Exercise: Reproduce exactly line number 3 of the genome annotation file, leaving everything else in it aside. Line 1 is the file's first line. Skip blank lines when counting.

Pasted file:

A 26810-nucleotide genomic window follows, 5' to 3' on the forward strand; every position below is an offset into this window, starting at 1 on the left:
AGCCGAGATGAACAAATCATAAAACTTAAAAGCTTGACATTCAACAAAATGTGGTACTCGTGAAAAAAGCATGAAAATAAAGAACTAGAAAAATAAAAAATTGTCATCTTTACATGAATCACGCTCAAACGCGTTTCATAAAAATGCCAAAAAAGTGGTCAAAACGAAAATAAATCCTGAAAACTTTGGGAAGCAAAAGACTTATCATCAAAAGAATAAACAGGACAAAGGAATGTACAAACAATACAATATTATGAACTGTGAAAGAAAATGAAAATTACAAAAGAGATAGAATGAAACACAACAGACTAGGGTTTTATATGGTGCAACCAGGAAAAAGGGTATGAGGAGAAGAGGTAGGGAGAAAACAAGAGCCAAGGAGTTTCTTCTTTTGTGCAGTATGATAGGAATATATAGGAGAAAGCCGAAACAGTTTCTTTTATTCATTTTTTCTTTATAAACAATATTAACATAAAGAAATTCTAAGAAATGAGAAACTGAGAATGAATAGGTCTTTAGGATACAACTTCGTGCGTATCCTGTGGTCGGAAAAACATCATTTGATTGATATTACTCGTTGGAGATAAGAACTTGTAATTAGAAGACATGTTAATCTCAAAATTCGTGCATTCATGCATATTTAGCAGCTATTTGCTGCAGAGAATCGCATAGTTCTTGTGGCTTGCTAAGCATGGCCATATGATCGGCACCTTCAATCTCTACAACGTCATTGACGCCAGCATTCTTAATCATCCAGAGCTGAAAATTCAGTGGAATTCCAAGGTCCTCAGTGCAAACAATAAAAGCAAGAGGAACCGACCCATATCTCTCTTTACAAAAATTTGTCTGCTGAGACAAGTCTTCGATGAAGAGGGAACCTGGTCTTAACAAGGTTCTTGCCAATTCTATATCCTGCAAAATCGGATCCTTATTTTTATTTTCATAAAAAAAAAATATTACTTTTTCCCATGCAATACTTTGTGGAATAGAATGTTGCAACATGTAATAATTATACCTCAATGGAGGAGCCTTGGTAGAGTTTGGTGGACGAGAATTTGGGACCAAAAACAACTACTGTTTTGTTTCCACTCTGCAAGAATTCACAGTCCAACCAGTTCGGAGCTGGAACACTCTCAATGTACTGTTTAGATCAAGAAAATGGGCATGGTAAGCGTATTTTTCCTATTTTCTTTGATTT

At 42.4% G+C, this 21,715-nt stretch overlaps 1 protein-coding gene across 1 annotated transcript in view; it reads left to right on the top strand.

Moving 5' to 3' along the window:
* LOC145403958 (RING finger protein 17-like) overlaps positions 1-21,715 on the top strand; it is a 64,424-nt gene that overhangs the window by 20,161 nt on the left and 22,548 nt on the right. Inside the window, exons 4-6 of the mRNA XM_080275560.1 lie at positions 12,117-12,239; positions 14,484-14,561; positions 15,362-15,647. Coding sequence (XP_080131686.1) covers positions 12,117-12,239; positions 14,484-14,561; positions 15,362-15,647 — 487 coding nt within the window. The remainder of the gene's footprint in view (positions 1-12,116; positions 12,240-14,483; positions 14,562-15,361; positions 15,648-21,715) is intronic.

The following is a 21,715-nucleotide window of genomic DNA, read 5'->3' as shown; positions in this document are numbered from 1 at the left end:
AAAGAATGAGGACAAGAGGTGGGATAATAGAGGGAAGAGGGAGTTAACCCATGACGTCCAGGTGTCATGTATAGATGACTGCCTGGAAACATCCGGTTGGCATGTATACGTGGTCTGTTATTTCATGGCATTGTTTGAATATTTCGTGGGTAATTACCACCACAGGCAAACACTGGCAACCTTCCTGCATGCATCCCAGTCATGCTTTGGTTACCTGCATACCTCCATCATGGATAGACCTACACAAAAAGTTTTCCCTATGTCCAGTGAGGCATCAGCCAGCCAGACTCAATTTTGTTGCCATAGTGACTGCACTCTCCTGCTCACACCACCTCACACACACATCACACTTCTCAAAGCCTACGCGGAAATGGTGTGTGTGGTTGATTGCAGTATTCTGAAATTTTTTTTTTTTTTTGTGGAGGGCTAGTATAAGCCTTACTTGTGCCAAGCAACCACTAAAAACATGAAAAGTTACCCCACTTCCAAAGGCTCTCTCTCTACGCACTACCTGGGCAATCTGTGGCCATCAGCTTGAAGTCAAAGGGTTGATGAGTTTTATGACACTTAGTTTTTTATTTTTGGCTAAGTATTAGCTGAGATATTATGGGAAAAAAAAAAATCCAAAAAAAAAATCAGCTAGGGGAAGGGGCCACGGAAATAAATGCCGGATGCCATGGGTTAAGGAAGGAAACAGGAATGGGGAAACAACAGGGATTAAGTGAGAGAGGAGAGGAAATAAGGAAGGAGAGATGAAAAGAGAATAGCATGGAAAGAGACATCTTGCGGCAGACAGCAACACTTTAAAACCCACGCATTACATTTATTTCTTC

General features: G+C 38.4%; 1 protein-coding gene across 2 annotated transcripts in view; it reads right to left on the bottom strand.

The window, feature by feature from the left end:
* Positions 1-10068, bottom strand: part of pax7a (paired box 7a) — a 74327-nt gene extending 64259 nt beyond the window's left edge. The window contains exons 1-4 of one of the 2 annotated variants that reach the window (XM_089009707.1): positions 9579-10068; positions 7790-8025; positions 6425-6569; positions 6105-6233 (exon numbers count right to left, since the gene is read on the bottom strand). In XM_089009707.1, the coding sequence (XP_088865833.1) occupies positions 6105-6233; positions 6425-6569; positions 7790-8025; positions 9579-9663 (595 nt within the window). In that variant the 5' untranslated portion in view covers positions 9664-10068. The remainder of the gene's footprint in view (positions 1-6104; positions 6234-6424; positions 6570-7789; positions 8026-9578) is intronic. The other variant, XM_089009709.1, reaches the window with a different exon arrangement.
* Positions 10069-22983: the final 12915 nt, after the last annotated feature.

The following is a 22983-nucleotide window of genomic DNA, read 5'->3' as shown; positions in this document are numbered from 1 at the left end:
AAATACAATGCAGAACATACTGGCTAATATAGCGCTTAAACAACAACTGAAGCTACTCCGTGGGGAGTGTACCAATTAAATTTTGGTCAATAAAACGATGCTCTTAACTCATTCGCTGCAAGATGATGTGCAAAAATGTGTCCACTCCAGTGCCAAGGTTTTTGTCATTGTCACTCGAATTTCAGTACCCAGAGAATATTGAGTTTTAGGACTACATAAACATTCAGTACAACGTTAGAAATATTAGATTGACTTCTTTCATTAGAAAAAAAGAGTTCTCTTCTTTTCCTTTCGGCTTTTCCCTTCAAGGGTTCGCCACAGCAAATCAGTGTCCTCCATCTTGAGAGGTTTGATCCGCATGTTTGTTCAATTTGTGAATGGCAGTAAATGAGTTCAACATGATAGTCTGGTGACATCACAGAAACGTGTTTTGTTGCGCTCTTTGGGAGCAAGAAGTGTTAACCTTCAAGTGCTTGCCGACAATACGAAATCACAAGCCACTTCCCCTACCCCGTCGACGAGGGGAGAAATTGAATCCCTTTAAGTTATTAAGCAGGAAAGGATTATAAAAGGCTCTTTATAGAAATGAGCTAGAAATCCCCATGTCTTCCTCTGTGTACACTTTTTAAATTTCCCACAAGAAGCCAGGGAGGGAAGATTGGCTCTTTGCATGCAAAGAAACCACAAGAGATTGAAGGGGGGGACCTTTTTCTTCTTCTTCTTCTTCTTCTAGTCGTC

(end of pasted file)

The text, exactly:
At 42.4% G+C, this 21,715-nt stretch overlaps 1 protein-coding gene across 1 annotated transcript in view; it reads left to right on the top strand.